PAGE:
FYROM Should be Named Paionia as it was 2,500 Years Ago

By Stephen G. Miller*

The name of the modern land-locked country north of Greece, with its capital at Skopje, has returned to the news. It is officially called FYROM, but embedded in that name is “Macedonia” which is a reflection of the longstanding attempt to take over the modern Greek province of Macedonia as reflected in maps used in many places, including schools.

It is clear that this naming implies territorial ambitions which have long been understood (http://macedonia-evidence.org/documentation.html). If that threat to the stability of the southern Balkans is to be stopped permanently, I suggest that the following must happen:

1) the country should be named Paionia (aka Paeonia) as it was 2500 years ago (see http://macedonia-evidence.org/).

The land in question, with its modern capital at Skopje, was called Paionia in antiquity. Mts. Barnous and Orbelos (which form today the northern limits of Greece) provide a natural barrier that separated, and separates, Macedonia from its northern neighbor. The only real connection is along the Axios/Vardar River and even this valley “does not form a line of communication because it is divided by gorges.”

The geographic situation is made clear by Livy’s account of the creation of the Roman province of Macedonia in 146 B.C. (Livy 45.29.7 and 45.29.12). The land north of Mt. Barnous and Mt. Orbelos was inhabited by Paionians. The natural barrier formed by these mountains must be acknowledged. Barnous (modern Voras or Kaimaktsalan) reaches a height of 2524 meters, while Orbelos (the whole range extending to east and west of the Strymon; the western ridge is the modern Beles or Kerkini with a height of 1474 meters) has a maximum height toward the east of 2211 meters.

Strabo (7. frag 4), writing a few years before the birth of Christ, is even more succinct in saying that Paionia was north of Macedonia and the only connection from one to the other was (and is today) through the narrow gorge of the Axios (or Vardar) River.

The ancient Paionians may or may not have been Greek, but they certainly became ‘Greekish’, and they were never Slavs. They were also not Macedonians. Ancient Paionia was a part of the Macedonian Empire. So were Ionia and Syria and Palestine and Egypt and Mesopotamia and Babylonia and Bactria and many more. They may thus have become “Macedonian” temporarily, but none was ever “Macedonia”. The theft of Philip and Alexander by a land that was never Macedonia, cannot be justified.

The traditions of ancient Paionia could be adopted by the current residents of that geographical area with considerable justification. But the extension of the geographic term “Macedonia” to cover southern Yugoslavia cannot. Even in the late 19th century, this misuse implied unhealthy territorial aspirations.

Unfortunately relatively little is known about the ancient Paionians, partly because “no Paionian Philip ever dominated Greece, and no Paionian Alexander ever conquered the known world” ( Irwin L. Merker, “The Ancient Kingdom of Paionia,” Balkan Studies 6 (1965) 35).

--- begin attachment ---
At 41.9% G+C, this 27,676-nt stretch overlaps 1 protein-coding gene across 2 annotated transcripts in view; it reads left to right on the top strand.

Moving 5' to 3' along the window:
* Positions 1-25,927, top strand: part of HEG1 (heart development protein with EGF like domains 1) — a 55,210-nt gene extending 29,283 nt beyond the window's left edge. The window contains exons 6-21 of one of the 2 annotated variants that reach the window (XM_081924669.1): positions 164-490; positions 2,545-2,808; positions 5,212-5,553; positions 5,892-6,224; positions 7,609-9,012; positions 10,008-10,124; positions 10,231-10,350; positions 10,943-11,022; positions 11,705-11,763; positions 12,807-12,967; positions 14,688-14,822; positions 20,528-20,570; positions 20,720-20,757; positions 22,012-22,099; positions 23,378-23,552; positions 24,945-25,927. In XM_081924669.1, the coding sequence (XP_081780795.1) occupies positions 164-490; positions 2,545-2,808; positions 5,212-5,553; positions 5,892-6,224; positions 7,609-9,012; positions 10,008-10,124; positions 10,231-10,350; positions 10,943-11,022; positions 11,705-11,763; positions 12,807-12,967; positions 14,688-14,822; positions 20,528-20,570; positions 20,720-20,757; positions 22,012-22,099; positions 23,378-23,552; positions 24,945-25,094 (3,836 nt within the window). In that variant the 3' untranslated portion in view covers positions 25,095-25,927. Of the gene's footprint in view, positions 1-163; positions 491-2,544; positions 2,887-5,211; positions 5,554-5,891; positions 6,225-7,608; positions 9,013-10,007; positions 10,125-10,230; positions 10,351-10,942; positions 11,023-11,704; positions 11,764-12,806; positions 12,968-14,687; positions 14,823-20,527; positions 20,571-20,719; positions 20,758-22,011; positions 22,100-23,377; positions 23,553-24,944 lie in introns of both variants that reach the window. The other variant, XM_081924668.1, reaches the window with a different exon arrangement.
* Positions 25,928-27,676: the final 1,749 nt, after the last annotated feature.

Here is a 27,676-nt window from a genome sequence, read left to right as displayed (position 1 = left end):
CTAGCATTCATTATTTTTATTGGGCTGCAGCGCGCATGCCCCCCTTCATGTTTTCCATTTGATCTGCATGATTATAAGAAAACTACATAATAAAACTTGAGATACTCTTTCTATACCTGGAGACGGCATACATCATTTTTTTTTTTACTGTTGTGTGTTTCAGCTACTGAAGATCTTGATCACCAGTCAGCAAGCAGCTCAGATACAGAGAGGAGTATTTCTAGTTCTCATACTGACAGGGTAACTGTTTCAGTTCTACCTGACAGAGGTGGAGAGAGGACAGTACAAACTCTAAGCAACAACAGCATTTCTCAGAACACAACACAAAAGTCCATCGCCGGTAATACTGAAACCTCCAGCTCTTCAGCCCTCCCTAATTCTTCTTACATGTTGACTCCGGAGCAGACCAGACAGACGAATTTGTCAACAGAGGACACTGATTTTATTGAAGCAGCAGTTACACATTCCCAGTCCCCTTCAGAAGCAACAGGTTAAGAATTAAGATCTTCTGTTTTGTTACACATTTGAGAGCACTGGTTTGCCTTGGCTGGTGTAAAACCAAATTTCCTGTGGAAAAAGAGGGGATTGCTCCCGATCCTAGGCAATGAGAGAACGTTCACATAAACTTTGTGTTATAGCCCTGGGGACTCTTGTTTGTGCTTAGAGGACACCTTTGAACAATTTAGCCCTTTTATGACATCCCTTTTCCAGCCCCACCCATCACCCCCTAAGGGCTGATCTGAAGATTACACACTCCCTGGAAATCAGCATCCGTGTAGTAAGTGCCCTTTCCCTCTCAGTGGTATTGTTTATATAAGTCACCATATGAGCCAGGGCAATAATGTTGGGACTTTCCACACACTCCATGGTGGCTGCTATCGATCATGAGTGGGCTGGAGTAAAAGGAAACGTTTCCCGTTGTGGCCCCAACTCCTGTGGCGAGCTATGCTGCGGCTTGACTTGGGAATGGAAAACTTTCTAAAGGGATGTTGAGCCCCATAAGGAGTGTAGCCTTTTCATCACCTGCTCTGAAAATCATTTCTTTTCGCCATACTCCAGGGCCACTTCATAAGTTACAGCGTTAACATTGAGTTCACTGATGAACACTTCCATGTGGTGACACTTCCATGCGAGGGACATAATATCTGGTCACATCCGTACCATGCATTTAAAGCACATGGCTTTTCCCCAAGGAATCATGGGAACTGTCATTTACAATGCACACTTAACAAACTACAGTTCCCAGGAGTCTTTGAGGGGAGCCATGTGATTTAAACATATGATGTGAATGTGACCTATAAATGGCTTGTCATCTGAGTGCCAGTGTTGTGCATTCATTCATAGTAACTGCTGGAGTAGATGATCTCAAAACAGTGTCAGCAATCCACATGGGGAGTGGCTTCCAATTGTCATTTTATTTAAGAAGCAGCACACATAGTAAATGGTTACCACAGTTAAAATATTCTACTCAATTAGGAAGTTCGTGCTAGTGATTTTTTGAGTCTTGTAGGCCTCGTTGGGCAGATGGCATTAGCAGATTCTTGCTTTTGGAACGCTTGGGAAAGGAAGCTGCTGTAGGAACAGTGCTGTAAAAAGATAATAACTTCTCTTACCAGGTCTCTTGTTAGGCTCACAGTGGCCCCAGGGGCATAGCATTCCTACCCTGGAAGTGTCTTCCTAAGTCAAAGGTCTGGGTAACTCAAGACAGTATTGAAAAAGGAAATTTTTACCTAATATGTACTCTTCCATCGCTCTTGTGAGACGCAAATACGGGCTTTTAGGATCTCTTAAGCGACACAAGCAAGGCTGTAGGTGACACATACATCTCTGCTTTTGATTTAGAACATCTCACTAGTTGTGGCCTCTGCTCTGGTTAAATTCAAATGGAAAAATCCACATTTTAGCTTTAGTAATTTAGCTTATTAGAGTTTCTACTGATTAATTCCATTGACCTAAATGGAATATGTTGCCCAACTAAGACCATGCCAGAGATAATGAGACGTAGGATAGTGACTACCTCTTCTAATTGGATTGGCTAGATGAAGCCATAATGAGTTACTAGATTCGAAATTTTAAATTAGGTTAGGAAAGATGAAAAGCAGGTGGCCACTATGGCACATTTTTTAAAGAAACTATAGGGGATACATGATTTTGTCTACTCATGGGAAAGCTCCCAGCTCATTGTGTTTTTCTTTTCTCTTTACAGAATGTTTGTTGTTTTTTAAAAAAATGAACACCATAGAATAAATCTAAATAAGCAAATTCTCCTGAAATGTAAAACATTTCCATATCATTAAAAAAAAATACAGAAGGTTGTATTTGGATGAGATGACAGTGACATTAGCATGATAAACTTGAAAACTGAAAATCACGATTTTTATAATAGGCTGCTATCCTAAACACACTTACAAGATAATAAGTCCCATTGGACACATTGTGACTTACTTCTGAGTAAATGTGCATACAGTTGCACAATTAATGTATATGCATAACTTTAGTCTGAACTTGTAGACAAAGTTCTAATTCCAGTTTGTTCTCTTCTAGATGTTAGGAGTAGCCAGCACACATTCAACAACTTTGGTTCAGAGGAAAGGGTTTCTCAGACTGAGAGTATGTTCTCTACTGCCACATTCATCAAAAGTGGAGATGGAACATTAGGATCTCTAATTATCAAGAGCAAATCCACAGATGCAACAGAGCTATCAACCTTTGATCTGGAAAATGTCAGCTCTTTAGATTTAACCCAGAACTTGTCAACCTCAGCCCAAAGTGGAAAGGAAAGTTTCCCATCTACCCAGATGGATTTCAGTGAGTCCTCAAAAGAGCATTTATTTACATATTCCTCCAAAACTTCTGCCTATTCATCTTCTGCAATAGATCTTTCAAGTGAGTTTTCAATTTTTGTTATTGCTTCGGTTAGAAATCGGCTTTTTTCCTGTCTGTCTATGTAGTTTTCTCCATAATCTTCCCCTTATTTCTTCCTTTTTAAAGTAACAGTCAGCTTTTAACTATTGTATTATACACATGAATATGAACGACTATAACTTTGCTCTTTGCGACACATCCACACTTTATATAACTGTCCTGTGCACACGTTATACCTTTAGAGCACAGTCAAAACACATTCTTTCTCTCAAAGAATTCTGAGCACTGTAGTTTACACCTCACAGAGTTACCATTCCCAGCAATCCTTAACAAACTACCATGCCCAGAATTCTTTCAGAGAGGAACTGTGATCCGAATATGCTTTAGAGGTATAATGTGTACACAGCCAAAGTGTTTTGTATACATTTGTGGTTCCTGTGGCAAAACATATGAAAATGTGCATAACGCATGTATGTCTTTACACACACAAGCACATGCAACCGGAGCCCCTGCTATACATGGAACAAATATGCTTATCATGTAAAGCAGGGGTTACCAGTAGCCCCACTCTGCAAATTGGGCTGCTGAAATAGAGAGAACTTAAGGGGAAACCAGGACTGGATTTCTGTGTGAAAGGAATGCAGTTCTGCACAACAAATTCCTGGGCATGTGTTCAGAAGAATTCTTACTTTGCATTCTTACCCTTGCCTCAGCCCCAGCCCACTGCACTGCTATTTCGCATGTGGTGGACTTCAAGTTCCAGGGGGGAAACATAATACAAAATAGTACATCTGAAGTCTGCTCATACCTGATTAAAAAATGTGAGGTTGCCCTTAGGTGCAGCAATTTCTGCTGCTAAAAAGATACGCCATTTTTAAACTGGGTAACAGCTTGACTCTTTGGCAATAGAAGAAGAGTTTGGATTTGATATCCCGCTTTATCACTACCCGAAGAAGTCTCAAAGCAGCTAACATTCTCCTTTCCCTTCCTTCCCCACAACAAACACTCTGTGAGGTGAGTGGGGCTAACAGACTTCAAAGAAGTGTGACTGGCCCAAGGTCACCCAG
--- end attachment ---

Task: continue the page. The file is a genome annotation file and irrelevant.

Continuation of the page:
Nonetheless, they appear already in the Trojan War (albeit on the Trojan side; Homer, Iliad 2.848-850, 16.287-291, 17.348-351). Their confrontation with the Persians is recorded by Herodotus (5.1, 12-17). They fought against Philip who subdued them and with Alexander against the Persians, especially in the Battle of Gaugamela in 331 B.C. (Quintus Curtius, History of Alexander 4.9.24-25).

They enjoyed, even under the Macedonians, a certain degree of autonomy as is shown by their negotiations with Athens (IG II2 127), and the many coins minted under a series of Paionian kings, whose names are Greek and inscribed in Greek on the coins. See, for example, the following silver issue of Patraos, probably depicting the slaying of a Persian satrap by the Paionian Ariston, as told by Quintus Curtius (above).

Even more significantly for the assimilation of Paionia into the Greek world are the dedications of statues of Paionian kings made at Delphi and Olympia, and especially the bronze head of a Paionian bison, also at Delphi. See BCH 1950:22, Inschriften von Olympia 303; and Pausanias 10.13.1, respectively.

2) the flag with the Macedonian star must be replaced. That symbol is known only in ancient Greek contexts. Perhaps the symbol of Paionia could be the flower named for it: peony.

3) maps used in public places and schools must cease to show a unified “Macedonia” stretching southward to Mt. Olympus and including Thessaloniki.

This prohibition should include such irredentist maps such as that used in an 8th grade history book in 2005 (and perhaps still today), that shows parts of “Macedonia” occupied by Albania (yellow), Bulgaria (purple), and Greece (red).

The use of suggestive commercial devices such as bank notes with the White Tower of Thessaloniki, must be stopped.

The same should be enforced for materials such as coffee sold under the name of Pella – the capital of ancient Macedonia and birthplace of Alexander – with a sailing ship as its symbol. What is implied thereby for a country which has no seaport?

4) The modern statues of Alexander and Philip recently erected by the Skopjean government must be razed. They are an insult to history. Could Alexander have read the Slavic inscriptions on those statues?

Although there will certainly be those in Skopje who will resist such reforms, I believe that they are absolutely necessary if Greece and Paionia are to live in peace. I also believe that the natives of that land would feel a greater sense of security knowing that their identity was not stolen from another.

PS: There is another solution: Greece annexes Skopje.

*Stephen G. Miller, Professor emeritus, University of California, Berkeley